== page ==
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Historical Background

The history of ideas of the Greek speaking regions in the Ottoman Empire from the fall of Constantinople in 1453 to the Greek Revolution of 1821 is invariably linked with the educational policies articulated by the Orthodox Church and the Ecumenical Patriar-chate. Immediately after the fall of Constantinople in 1453, the Sultan Mohammed II recognised the Patriarch the religious leader of Eastern Christendom-- as the legal head of the Orthodox Christian millet (nation) and the Patriarchate was granted full jurisdic-tion over the education of the Orthodox Christian populations in the Ottoman Empire.

The Sultan appointed as the new Patriarch Gennadios Scholarios (1400-1460). Gen-nadios Scholarios was a well-known jurist, rhetor and philosopher, and played an im-portant role in political life during the last years of the Byzantine era. As a philosopher, he was of Aristotelian orientation, a follower of Aquinas and an opponent of Pletho's Platonism. Gennadios undertook the task of reviving the intellectual life of the city. He founded the first official school, the Patriarchal Academy, which was the continuation of the Pandidakterion of the Byzantine era, and appointed Matthaios Kamariotis as its first director. There is no reliable data concerning the initial curriculum of the Academy.

By the end of the 16th century and within the context of counter-reformation after the Council of Trent (1545-1563), Rome defined a new policy towards the Orthodox Christian population of the Ottoman Empire, designed to prevent any rapprochement between them and the Protestants. During the early years of the seventeenth century the Patriarchates, of both Constantinople and Jerusalem, became fields of contention be-tween the Catholics and the Protestants while the latter were trying to increase their in-fluence in the eastern Mediterranean. Not unexpectedly, the Protestants offered support to the Patriarchates of Constantinople and Jerusalem. Their shared hostility to Catholi-cism brought the Protestants and the Greek Orthodox close to each other. In 1620 Kyrillos Loukaris (1572-1638) became Patriarch of Constantinople. He had studied at the Greek school of Venice, under Maximos Margunios, from 1584 until 1588 and he had completed his studies at the University of Padua in 1593. During the early stages of the 30-year war, Loukaris planned a series of political moves to consolidate the survival of the Orthodox Church. He felt that there were unmistakable signs of an impending alli-ance between Catholic France and the Ottomans. He saw such an alliance as the main danger against the Orthodox Church, and he sought supporters among the Protestants, especially the Dutch. Loukaris, also, proceeded to write an infamous leaflet arguing for the common theological grounds between Calvinism and Orthodoxy. Many serious theologians - and not only his adversaries - accused him of adopting Protestantism.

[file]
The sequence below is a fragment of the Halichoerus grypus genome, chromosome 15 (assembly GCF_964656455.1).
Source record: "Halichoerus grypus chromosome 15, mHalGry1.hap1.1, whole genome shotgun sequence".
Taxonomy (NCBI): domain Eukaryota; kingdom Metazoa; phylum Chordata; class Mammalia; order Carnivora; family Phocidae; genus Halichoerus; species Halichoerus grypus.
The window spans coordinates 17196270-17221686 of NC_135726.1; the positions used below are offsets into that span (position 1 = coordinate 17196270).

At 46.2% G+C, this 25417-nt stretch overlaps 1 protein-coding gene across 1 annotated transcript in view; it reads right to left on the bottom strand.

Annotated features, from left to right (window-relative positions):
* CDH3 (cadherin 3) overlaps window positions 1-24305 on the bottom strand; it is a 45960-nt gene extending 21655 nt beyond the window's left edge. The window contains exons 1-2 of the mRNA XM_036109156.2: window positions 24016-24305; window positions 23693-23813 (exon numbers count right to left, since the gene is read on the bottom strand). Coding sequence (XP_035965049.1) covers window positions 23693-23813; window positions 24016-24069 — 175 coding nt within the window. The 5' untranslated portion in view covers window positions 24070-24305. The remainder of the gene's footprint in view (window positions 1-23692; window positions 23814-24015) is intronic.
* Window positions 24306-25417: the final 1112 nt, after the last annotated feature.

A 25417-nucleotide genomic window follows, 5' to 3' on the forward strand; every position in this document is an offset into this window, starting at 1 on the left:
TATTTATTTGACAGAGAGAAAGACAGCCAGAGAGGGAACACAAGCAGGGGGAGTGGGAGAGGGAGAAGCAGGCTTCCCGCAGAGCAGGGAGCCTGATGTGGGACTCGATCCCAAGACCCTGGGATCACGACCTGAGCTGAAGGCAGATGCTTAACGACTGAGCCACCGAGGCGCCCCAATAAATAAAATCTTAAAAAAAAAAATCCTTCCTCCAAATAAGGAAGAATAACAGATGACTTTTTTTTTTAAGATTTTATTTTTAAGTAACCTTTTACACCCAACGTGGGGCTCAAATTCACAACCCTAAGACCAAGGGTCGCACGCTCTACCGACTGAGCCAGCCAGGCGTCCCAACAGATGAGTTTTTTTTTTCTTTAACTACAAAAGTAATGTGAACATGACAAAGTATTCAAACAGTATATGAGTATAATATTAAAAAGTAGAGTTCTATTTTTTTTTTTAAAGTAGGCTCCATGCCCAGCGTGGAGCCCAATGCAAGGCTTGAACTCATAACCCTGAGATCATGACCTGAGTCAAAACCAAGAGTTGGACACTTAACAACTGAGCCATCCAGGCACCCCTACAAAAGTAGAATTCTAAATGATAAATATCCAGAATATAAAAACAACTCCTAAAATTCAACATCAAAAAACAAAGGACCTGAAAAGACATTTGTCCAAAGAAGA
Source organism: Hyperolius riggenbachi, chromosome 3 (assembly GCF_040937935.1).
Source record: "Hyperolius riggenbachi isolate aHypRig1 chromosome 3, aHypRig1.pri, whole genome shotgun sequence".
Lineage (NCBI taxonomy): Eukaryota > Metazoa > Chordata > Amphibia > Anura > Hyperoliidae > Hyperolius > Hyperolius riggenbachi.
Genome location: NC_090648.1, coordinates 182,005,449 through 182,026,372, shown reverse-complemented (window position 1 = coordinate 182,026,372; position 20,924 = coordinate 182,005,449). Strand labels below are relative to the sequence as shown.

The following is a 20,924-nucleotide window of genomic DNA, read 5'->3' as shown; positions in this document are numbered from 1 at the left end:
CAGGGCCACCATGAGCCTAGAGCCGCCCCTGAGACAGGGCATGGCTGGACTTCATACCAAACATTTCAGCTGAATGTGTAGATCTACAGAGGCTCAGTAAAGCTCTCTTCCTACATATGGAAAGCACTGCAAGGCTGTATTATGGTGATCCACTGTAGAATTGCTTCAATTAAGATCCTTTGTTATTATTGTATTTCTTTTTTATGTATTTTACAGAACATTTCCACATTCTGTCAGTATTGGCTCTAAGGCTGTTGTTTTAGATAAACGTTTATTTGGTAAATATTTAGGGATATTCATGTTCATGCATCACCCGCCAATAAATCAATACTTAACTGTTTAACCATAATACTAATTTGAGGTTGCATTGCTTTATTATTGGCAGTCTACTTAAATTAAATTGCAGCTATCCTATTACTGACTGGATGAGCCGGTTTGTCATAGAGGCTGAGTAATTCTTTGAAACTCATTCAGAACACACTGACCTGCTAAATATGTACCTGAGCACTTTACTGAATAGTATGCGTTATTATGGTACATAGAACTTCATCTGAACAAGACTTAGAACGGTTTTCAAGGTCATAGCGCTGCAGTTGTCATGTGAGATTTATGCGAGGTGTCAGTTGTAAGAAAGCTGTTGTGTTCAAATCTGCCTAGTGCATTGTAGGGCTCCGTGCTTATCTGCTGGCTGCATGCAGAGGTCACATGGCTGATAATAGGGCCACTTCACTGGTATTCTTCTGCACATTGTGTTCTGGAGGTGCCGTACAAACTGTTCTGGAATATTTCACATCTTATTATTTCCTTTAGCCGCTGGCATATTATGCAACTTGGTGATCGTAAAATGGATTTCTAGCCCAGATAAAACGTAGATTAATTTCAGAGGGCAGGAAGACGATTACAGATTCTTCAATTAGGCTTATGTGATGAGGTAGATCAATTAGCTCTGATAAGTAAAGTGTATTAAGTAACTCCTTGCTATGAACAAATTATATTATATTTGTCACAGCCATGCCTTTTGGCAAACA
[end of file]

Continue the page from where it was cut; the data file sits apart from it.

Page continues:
Being convinced that the Catholic propaganda was effective because of its emphasis on education, Loukaris upgraded the Patriarchal Academy and introduced what came to be known as religious humanism . Religious humanism was an attempt to synthesise the teachings of ancient Greeks with the teachings of the orthodox church fathers, con-sidering the intellectual traditions originating in Greek antiquity and those of Christian-ity as a unity. Religious humanism became the means for moulding a kind of national consciousness by reclaiming Hellenistic roots through Greek Orthodox Christian teach-ing. In the prevailing conditions of intense national reorientations and regroupings in Europe, such a strategy aimed at upgrading the political role of the Patriarchate by pro-viding an institutional expression to the ties between orthodoxy and Hellenism. Such initiatives led not only to the establishment of new educational institutions, but, eventu-ally, to the furthering of the church s dominance through the articulation of a new ideo-logical and political agenda.

In 1622 Kyrillos Loukaris appointed a renowned neo-Aristotelian, Theophilos Korydaleus (1570-1646), to the directorship of the Patriarchal Academy. Korydaleus had studied in Italy during the first decade of the seventeenth century. In 1604 he at-tended classes at the Greek College in Rome. He went on to study at the University of Padua, at a time when Cesare Cremonini was the dominant figure and the articulate de-fender of Aristotelianism, especially against the new science of his colleague there, Gali-leo Galilei. Korydalleas received his doctorate in Philosophy and Medicine, around 1608. In the Patriarchal Academy Korydalleas reorganised teaching along the ways prac-tised in Padua. A central place was assigned to philosophy - as distinct from theology - and to the interpretation of the commentaries on the main works of Aristotle. Korydalleas' humanistic brand of philosophy contained the potential for a rupture with a strictly theological approach to nature and to human affairs. But at the same time, there was a conscious policy to contain and develop this new approach exclusively within the framework of neo-Aristotelianism, during a period when such a framework was being undermined and redefined elsewhere in Europe.

Introducing the New Scientific Ideas

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